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Hunt considers National Insurance cuts at Budget

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The chancellor is considering a cut in National Insurance, rather than income tax in the Budget, the BBC understands.
Jeremy Hunt is expected to make final decisions on his 6 March Budget plans at the end of this week.
A leading think tank has warned the government should not cut taxes in the upcoming Budget, unless it can spell out how it will afford them.
The government said it would not comment on whether further cuts to tax would be "affordable in the Budget".
At last year's Autumn Statement, Mr Hunt announced a bigger-than-expected cut in National Insurance, taking the main rate down from 12% to 10% from the start of this year.
The government's independent financial watchdog, the Office for Budget Responsibility (OBR), said at the time this cut would help create 28,000 more jobs.
A further cut to National Insurance of 1% would cost £4.5bn per year.
As first reported in the Times, Mr Hunt is understood to be aiming for a similar approach this time, making what he calls "smart tax cuts" aimed at improving the economy.
Both Mr Hunt and Prime Minister Rishi Sunak have made no secret of wanting to reduce the taxation burden on the general public. Last month, the chancellor hinted that he was looking at trimming public spending as a way to deliver tax cuts.
However, the Institute for Fiscal Studies (IFS) said on Tuesday that the case for tax cuts was "weak", and the chancellor should not go ahead with them without providing specific details of where the axe would fall.
Any tax cuts "should wait" until the chancellor was able to do a detailed spending review, the think tank said.
"We don't think we should be implementing certain tax cuts now, essentially that are paid for by uncertain spending cuts that might never be delivered," IFS deputy director Carl Emmerson said.
The IFS said taxes in the UK were heading to record-high levels when measured against the size of the overall economy. However, government debt was also high and rising, and "barely on course" to be falling in five years' time – one of the government's self-imposed rules.
Moreover, even this "unhappy outlook" for the public finances was based on spending cuts and tax rises, including a rise in fuel duties and changes to business rates that were "unlikely to be realised" the IFS said.
"There is therefore only a weak economic case for another sizeable net tax cut in the forthcoming Budget," the IFS wrote in its report published on Tuesday.
The IFS said if Mr Hunt did want to go ahead with tax cuts, he should look at reforming stamp duty on purchasing properties or shares, rather than reducing income tax or a further cut to National Insurance rates, which were reduced in January.
Mr Emmerson conceded that tax cuts can help to boost growth in the economy, but said: "That doesn't mean the tax cuts will pay for themselves.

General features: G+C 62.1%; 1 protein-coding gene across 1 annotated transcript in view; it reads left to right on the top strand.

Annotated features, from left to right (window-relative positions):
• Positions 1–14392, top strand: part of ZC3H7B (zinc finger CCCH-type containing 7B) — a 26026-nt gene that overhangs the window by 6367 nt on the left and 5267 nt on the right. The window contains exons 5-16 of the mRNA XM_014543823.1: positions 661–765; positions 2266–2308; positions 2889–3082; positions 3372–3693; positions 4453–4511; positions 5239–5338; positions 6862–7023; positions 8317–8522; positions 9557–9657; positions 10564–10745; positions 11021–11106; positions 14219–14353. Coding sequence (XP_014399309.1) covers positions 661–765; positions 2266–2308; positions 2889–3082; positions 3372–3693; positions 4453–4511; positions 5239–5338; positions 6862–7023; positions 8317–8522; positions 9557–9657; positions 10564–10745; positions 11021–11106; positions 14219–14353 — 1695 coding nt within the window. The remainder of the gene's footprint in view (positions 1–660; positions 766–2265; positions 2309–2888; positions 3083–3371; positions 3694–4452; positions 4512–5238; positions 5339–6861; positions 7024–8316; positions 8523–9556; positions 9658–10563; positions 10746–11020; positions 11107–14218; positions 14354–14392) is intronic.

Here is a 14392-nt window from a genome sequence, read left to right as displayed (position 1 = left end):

"There's lots of problems in our tax system – we need genuine tax reform – and if we want growth-friendly tax cuts we should be looking at stamp duty on purchases of properties and stamp duty on purchases of shares," he told the BBC's Today programme.
"They're very damaging taxes and cutting them would be better for growth than, for example, cutting the main rate of national insurance."
The government is also considering announcing a new tax on vapes at the Budget next week.
Currently, vaping products are subject to VAT – but unlike tobacco, they are not also subject to a dedicated levy.
Tobacco duty could also be increased to make sure vaping remains cheaper.
The budgets for the NHS, schools, defence and overseas aid are ringfenced, however the IFS said unprotected areas such as justice and local government would see bigger squeezes as a result.
Local councils are already struggling with their own debts after years of shrinking budgets. Several have effectively gone bust, including Birmingham City Council, Nottingham, Thurrock and Woking.
The IFS said its calculations suggested that in order to keep real-terms spending per person at current levels for those unprotected services alongside "plausible" settlements for the NHS, childcare and other commitments, the chancellor would need to find a further £25bn.
The suggestion of tax cuts has drawn criticism from other quarters. Last month the Office for Budget Responsibility (OBR) described the government's "pencilled-in" post-election spending plans as a "work of fiction".
Meanwhile, the International Monetary Fund (IMF) also advised the UK against further tax cuts, in its latest assessment of the world economy.
But there is extra political pressure on the decisions the chancellor will make next month. This Budget could be his last chance to announce big policy changes before a general election which must be held by January next year.
The government is set to borrow £113bn this year, £11bn less than was forecast in November, the IFS calculated, but still twice what it was borrowing prior to the pandemic.
The IFS warned that any extra "headroom" in the Budget, was in part the result of a falling bill for interest payments on government debt, an element which remained "very volatile".
In response to the IFS report the Treasury said it was normal for governments to outline broad spending plans and more detailed departmental budgets would be set in the usual way at the next Spending Review.
A Treasury spokesperson said: "We are on track to meet our fiscal rules, and total departmental spending will be £85bn higher after inflation by 2028-29 than at the start of this Parliament, including record funding for the NHS."
"Our responsible action with the public finances meant we could cut taxes for working people and businesses in the Autumn Statement," they said.
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